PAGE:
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Environment minister launches green infrastructure partnership

A new body to encourage and support the creation of green infrastructure in towns and cities was launched today by environment minister Richard Benyon.

The Green Infrastructure Partnership will help communities to convert existing infrastructure, for example by creating rooftop gardens, small community gardens or green walls. Benyon said green infrastructure should be paid as much attention as traditional infrastructure

The partnership will be made up of planning professionals, landscape architects and environmental interest groups alongside organisations such as Natural England, the Landscape Institute and the Environment Agency. It will initially run for up to two years, producing materials to help communities create green spaces, assessing the condition of England’s green infrastructure, investigating the scope for improvements and looking at the barriers to creating green infrastructure.

It will also seek to demonstrate the benefits of well designed green infrastructure and help people to quantify the costs and benefits of investing in green infrastructure but it will not have any powers to affect planning or the re-designation of land.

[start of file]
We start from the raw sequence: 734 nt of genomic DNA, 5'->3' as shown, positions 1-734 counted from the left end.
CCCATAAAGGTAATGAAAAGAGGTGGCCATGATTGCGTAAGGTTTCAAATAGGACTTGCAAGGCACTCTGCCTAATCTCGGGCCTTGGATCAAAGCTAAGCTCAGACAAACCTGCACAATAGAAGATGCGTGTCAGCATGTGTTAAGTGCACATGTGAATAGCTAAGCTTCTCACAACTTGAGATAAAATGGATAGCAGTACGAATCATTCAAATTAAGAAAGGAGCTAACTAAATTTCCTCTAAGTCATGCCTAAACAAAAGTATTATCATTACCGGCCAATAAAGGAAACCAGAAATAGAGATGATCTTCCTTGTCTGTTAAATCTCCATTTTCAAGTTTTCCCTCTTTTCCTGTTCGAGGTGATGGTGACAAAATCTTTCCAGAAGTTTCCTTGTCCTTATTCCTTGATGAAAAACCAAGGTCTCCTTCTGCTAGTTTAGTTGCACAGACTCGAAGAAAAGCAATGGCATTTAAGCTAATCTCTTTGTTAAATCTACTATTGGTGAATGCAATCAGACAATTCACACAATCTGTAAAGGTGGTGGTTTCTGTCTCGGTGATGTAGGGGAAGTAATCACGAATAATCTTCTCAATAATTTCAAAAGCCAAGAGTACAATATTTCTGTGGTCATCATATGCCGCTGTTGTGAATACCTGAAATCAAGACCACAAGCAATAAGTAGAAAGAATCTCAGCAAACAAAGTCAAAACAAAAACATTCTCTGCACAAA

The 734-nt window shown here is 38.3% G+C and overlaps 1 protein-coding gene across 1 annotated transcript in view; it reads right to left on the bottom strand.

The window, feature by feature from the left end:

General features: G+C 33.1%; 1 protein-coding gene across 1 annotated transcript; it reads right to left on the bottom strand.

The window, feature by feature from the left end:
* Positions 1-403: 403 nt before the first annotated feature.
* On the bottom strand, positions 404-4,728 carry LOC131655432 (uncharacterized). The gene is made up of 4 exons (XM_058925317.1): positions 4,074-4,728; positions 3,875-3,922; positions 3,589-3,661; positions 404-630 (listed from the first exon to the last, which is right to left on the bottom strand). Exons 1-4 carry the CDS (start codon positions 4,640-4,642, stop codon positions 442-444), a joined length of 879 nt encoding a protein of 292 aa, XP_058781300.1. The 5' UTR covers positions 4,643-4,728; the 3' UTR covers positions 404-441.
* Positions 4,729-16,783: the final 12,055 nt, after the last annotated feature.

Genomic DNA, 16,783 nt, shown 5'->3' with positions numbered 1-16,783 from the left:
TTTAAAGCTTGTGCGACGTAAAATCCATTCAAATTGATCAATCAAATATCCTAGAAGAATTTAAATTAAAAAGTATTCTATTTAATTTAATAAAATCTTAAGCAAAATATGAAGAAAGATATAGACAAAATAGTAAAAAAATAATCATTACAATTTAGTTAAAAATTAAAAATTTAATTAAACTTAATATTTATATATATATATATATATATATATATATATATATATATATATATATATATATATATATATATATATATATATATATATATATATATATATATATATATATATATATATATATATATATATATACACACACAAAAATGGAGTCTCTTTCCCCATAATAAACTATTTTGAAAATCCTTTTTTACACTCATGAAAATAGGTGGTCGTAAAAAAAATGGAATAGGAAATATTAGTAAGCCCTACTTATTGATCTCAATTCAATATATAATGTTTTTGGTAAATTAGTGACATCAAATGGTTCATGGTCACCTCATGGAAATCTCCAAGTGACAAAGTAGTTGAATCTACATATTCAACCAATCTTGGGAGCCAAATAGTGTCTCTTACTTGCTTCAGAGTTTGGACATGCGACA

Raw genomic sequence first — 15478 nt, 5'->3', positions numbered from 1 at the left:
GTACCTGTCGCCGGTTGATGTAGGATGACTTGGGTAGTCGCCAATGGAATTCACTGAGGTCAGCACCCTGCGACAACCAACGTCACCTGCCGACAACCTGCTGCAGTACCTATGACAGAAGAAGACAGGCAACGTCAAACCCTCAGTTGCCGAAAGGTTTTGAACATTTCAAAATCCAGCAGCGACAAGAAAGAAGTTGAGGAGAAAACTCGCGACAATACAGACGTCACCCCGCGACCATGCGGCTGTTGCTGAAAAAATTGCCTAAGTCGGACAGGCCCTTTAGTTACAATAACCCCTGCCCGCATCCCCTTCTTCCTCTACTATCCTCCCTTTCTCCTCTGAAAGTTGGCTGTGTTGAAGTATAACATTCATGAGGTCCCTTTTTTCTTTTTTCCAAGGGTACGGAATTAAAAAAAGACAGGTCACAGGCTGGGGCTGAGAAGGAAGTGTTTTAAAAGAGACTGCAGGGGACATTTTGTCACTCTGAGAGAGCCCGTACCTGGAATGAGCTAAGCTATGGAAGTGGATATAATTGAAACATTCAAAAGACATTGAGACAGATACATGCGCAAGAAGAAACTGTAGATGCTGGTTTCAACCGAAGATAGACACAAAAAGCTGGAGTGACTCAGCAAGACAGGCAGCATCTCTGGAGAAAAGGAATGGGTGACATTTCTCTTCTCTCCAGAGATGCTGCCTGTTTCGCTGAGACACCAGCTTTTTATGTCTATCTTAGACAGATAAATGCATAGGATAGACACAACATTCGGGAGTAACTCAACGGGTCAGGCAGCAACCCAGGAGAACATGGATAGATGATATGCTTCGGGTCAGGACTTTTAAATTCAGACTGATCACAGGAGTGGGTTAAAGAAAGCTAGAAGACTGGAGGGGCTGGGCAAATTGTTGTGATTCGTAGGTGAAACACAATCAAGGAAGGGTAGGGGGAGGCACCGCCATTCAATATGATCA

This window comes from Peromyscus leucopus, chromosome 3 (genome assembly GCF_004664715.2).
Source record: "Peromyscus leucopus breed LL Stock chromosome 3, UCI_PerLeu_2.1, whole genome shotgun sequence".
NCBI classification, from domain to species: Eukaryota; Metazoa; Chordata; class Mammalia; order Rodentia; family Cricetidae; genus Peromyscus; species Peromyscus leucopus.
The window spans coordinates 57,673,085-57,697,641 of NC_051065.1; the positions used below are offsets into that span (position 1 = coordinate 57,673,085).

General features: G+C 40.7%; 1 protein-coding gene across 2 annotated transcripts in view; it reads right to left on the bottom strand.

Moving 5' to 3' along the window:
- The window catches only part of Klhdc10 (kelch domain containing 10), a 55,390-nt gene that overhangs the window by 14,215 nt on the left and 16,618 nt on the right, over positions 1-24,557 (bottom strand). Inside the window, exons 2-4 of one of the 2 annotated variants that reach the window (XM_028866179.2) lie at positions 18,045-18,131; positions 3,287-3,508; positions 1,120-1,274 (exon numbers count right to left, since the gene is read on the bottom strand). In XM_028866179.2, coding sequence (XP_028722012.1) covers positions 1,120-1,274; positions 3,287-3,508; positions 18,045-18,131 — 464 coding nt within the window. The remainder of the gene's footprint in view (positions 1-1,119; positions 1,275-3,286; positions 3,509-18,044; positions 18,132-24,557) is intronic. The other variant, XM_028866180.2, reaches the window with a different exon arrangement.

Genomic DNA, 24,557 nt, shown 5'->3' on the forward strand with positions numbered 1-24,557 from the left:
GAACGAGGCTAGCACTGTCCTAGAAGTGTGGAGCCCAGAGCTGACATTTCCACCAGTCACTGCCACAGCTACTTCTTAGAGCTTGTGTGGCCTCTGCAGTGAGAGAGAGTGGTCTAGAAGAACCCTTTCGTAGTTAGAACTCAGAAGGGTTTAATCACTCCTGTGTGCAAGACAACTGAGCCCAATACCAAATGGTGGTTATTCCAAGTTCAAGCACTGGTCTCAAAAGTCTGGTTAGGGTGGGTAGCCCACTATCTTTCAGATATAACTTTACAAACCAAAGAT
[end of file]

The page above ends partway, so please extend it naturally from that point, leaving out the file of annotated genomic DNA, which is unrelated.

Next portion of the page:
Readers' comments (1)

  • I really hope that this produces something meaningful, but it has been couched in rather odd terms.

    Green infrastructure sounds like environmentally aware road construction and construction of parks. I am not convinced that helping local communities to "plant over a dull grey wall" (quote from DEFRA) is going to provide much real benefit along those lines.

    Could it be that the government like this because it sounds like something grand, but is actually rather low key? Hopefully it will lead to some interesting projects and I will be shown up as the whiny sceptic that I probably sound like.

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